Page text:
In 1824, after the Mexican War of Independence from Spain, and the fall of the Mexican Empire, Tamaulipas was one of the 19 founder states of the new United Mexican States. Slavery was formally abolished by the 1824 Constitution. During the fights between centralists and federalists that after independence, the successful Texas Revolution led to the creation of the Republic of Texas in 1836. The new republic claimed as part of its territory northern Tamaulipas.

In 1840, it became a part of the short-lived Republic of the Rio Grande. In 1848, after the Mexican–American War, Tamaulipas lost more than a quarter of its territory via the Treaty of Guadalupe-Hidalgo. American president James K. Polk had desired to annexe Mexican territory as far south as Tampico although his negotiator Nicholas Trist disregarded this and settled on a border with Texas on the Rio Grande. Its capital was kept at Aguayo, which later was renamed Ciudad Victoria in honor of Guadalupe Victoria, first President of Mexico.

In the wake of the war, Tamaulipas remained an object of interest to American expansionists. The climate was considered suitable for the spread of slavery by Southerners who desired the admission of new territory to shift the balance in Congress back towards the slave states. Senator Albert Gallatin Brown declared "I want Tamaulipas, Potosi, and one or two other Mexican states; and I want them all for the same reason - for the plantation and spreading of slavery". In the 1850s José María Jesús Carbajal led several incursions into Tamaulipas before being indicted for violating the Neutrality Act. Filibustering efforts were also directed towards Cuba with the Lopez Expedition, which was desired for the same reason as Tamaulipas.

The French occupation and reign of Emperor Maximilian during the 1860s was difficult for Tamaulipas, at least on the borders and in the city of Tampico. Portions of Tamaulipas supported the republican forces led by President Benito Juarez in resisting the French, especially in the north. Two years after French occupation began, Tamaulipas as a state finally acceded to Maximilian's rule, and the last French soldiers left the state in 1866, leading up to Maximilian's execution and fall of the Second Mexican Empire in 1867.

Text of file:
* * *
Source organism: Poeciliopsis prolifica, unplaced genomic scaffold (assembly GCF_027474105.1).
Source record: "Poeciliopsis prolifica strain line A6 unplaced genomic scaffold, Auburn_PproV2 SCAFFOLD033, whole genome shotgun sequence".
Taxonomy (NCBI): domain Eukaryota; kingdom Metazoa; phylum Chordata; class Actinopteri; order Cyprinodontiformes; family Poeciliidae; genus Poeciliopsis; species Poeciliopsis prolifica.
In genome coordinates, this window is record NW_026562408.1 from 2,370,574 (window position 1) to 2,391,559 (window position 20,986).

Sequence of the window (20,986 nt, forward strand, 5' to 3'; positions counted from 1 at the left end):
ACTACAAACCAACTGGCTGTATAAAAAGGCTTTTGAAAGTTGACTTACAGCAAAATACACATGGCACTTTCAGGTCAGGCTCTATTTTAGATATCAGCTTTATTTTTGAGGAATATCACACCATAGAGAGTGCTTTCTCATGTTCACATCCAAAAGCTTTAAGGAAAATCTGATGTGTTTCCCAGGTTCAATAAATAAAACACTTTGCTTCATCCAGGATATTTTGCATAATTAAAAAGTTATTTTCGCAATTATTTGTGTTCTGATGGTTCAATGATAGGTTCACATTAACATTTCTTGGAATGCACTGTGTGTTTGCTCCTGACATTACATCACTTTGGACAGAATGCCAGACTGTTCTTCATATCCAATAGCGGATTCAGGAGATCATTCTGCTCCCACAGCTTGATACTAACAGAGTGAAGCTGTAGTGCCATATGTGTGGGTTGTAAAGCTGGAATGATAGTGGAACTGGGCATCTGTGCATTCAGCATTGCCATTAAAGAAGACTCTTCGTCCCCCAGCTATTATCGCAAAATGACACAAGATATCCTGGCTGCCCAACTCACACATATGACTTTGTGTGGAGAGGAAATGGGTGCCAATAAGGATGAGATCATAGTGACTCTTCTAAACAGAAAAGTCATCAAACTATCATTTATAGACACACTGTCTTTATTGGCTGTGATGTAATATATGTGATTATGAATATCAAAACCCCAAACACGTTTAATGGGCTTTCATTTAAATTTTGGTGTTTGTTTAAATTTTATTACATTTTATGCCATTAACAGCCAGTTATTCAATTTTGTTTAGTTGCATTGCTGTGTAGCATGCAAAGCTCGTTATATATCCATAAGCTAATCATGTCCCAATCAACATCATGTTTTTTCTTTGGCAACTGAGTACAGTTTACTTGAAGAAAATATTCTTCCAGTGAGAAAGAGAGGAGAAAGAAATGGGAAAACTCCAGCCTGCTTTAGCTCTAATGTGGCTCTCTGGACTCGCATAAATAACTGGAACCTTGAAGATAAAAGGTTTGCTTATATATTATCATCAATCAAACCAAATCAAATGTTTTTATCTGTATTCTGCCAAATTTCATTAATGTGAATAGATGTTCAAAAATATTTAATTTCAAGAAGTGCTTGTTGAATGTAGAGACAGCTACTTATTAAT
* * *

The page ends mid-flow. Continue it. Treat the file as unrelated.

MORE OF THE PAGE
However, the years after Maximilian's defeat were ones of rebuilding and great growth in Tamaulipas. International trade began to blossom, especially with the coming of the railroad to Tampico, which was developing as not only a port city but also as an industrial and commercial center. The railroad allowed goods to flow quickly from the mines and cities of the interior and the Texas border to Tampico for processing and shipment. This, in turn, caused significant growth in towns such as Matamoros and Nuevo Laredo.

Since the revolution of 1910, successive governments have dedicated themselves to building industry and infrastructure in Tamaulipas, including communications and educational systems. Norberto Treviño Zapata founded the state university system, as well as reformed the state oil industry. Marte Gómez provided increased farm sizes for private family farmers. And more recently, Emilio Martínez Manautou led industrial growth. Lately, a push has been to strengthen fishing, including efforts to increase the price of fish and shellfish on the international market. During the 1970s, Colombia was experiencing the Colombian Conflict, leading to the rise of illicit criminal organizations like the Cali Cartel and Medellín Cartel led by drug traffickers like Pablo Escobar and Fabio Ochoa Vásquez. In Mexico, there had already existed various illicit organizations doing drug trafficking like the Gulf Cartel, Milenio Cartel, Juaréz Cartel, Guadalajara Cartel, and a new group of vigilante drug traffickers called La Familia Michoacana. The Gulf Cartel was in charge of the State of Tamaulipas and other gulf coast states, leading to the drug trafficking rates going high in the 1990s. Around that time, a group of defectors from the Mexican Special Forces that participated in the Chiapas conflict defected as Osiel Cárdenas Guillén made them promises that they would receive better wages if they worked as the enforcer group of the Gulf Cartel called Los Zetas. They did incursions in states like Michoacán and merged La Familia Michoacana as an enforcer group from 2004 to 2006. In 2006, their crimes resulted in the Mexican drug war and Joint Operation Nuevo León-Tamaulipas.